Security firm says Chinese company collected phone users' texts

November 16, 2016
Virginia-based Kryptowire said that it had discovered the problem in a number of Android-based phones using firmware from the Chinese company Shanghai ADUPS Technology

A US security company says a Chinese-made smartphone popular in the United States forwarded detailed user data and user texts back to a Chinese server without the phone owner's knowledge.

Virginia-based Kryptowire, which provides mobile security services to government agencies and private businesses, said late Tuesday that it had discovered the problem in a number of Android-based phones using from the Chinese company Shanghai ADUPS Technology.

Those phones included the popular models from US manufacturer BLU Products, sold in stores around the country.

It said the firmware—software deeply embedded in the phone—periodically transmitted data that identified the device, the numbers called and received, contact lists and full text messages back to the server for unclear purposes.

It said the firmware could also execute remote commands and reprogram the smartphones from a remote location.

"The firmware could target specific users and text messages matching remotely defined keywords," Kryptowire said in a statement.

The report sparked fresh worries that mobile device makers—in this case Chinese—could surreptitiously suck more personal data from a person's phone or tablet than they admit to doing, for use commercially or, for example, in espionage.

In a statement Wednesday, Shanghai ADUPS said the firmware had been designed to help screen out junk texts and calls.

An automatic update to it made for other clients had "inadvertently" been installed on BLU Product phones, it said, and has since been disabled after objections from BLU.

"No information associated with that functionality, such as text messages, contacts, or phone logs, was disclosed to others and that any such information received from a Blu during that short period was deleted," it said.

Shanghai ADUPS' website says its software and firmware update services reach 700 million users around the world.

Explore further: Samsung phones reportedly catch fire in China

Related Stories

Samsung phones reportedly catch fire in China

September 19, 2016

Samsung said Monday it is investigating reports that two Galaxy Note 7 smartphones caught fire in China, where the company previously said all phones for sale were safe and didn't need to be included in a global recall.

Thunderstrike 2: Proof-of-concept worm could infect Macs

August 4, 2015

Two researchers, Xeno Kovah co-founder of LegbaCore and Trammell Hudson, a security engineer with Two Sigma Investments, have created a proof of concept worm capable of attacking Mac computers. The worm which they designed ...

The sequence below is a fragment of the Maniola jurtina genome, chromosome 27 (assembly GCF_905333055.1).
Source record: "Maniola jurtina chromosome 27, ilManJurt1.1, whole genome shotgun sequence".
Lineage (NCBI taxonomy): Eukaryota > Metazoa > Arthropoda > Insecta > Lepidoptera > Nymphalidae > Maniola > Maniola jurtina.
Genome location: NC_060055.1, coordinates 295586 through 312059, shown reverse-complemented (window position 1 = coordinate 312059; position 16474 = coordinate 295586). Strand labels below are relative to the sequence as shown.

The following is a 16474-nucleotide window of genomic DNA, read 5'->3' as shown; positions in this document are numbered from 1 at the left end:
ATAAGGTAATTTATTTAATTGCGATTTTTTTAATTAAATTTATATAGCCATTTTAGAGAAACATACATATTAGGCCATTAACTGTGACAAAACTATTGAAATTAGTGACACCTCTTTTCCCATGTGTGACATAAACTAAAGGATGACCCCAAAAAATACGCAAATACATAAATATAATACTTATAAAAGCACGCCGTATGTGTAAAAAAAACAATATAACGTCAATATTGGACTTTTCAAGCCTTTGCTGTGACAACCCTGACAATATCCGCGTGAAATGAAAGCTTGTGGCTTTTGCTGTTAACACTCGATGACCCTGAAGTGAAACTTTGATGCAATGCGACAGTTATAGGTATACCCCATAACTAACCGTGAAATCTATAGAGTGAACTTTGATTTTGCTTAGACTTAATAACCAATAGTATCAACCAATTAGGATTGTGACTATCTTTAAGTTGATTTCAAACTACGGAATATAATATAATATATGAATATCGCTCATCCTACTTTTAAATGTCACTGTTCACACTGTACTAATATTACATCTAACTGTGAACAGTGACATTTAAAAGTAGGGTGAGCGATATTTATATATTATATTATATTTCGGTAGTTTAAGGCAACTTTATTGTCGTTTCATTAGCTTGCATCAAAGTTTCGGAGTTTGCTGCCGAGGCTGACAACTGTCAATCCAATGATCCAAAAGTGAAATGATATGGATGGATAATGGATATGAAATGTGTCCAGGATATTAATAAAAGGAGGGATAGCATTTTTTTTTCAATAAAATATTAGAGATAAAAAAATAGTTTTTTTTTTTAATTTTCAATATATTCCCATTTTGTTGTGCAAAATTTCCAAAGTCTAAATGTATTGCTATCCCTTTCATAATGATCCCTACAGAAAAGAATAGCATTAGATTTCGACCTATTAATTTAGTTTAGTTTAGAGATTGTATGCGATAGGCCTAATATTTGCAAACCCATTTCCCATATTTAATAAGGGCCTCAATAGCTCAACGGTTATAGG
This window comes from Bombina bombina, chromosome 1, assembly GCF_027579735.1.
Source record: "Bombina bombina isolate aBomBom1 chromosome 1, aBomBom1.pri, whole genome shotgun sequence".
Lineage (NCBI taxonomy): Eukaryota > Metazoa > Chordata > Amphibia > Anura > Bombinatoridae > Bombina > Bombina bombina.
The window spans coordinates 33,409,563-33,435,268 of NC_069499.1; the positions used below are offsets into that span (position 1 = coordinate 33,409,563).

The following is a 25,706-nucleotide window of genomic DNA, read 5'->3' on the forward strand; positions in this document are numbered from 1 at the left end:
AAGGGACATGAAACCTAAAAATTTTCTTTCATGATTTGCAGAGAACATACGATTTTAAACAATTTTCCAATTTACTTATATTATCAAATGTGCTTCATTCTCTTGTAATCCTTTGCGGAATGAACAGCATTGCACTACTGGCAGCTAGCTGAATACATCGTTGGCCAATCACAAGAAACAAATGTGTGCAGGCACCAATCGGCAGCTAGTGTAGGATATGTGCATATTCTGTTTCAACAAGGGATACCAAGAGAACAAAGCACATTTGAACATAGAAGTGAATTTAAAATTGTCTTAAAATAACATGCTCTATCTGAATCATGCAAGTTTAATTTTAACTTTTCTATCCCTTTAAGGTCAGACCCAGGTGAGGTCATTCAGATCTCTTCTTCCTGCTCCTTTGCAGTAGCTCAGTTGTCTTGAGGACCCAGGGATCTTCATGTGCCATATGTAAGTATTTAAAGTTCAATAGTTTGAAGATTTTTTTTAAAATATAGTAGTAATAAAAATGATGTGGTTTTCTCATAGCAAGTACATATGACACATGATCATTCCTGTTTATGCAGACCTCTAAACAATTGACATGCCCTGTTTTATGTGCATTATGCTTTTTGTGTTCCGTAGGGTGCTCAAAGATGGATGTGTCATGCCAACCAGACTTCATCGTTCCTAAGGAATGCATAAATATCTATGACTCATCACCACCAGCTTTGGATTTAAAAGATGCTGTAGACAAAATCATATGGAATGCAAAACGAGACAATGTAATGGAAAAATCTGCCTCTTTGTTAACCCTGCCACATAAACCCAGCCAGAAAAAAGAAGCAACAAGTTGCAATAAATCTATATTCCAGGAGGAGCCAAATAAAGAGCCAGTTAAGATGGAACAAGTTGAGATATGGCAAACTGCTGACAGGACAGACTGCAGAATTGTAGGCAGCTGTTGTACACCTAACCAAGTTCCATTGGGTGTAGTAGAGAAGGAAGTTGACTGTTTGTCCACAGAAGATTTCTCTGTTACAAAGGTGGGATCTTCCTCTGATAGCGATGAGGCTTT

Freebie tricksters unleash spam botnet using Android phones

December 20, 2012

(Phys.org)—Cloudmark, a San Francisco based messaging security company, posted a notice on Sunday that an Android trojan is being used to create simple havoc, aka an SMS spam botnet. Cyber-thieves dangling the lure of free ...

Firmware tweak can block subscriber calls, says Berlin group

August 28, 2013

A telecommunications security research group at the Technical University of Berlin earlier this month told an audience at the 22nd USENIX Security Symposium that they were able to hack phones by modifying embedded software. ...

Recommended for you

Firms push hydrogen as top green energy source

January 18, 2017

Over a dozen leading European and Asian firms have teamed up to promote the use of hydrogen as a clean fuel and cut the production of harmful gasses that lead to global warming.

WhatsApp vulnerable to snooping: report

January 13, 2017

The Facebook-owned mobile messaging service WhatsApp is vulnerable to interception, the Guardian newspaper reported on Friday, sparking concern over an app advertised as putting an emphasis on privacy.

4 comments

Adjust slider to filter visible comments by rank

Display comments: newest first

CCMcCombs
5 / 5 (2) Nov 16, 2016
This is nothing new for Chinese technology companies, in fact it almost seems standard. One of the dozens of reasons not to by Chinese goods.
KelDude
5 / 5 (1) Nov 16, 2016
Typical Chinese reply. They always deny responsibility of any claim regardless of how true it may be. I keep trying to give the Chinese the benefit of the doubt but as more of these stories come along, the harder it is to place any trust in their products at all.
tomek_py
not rated yet Nov 16, 2016
Ahh typical Chinese phishing. Why so shocked :) ?
gkam
1 / 5 (2) Nov 18, 2016
They are miles behind our own spies.

Our spies are run by the professionals of Putin.

Please sign in to add a comment. Registration is free, and takes less than a minute. Read more

Click here to reset your password.
Sign in to get notified via email when new comments are made.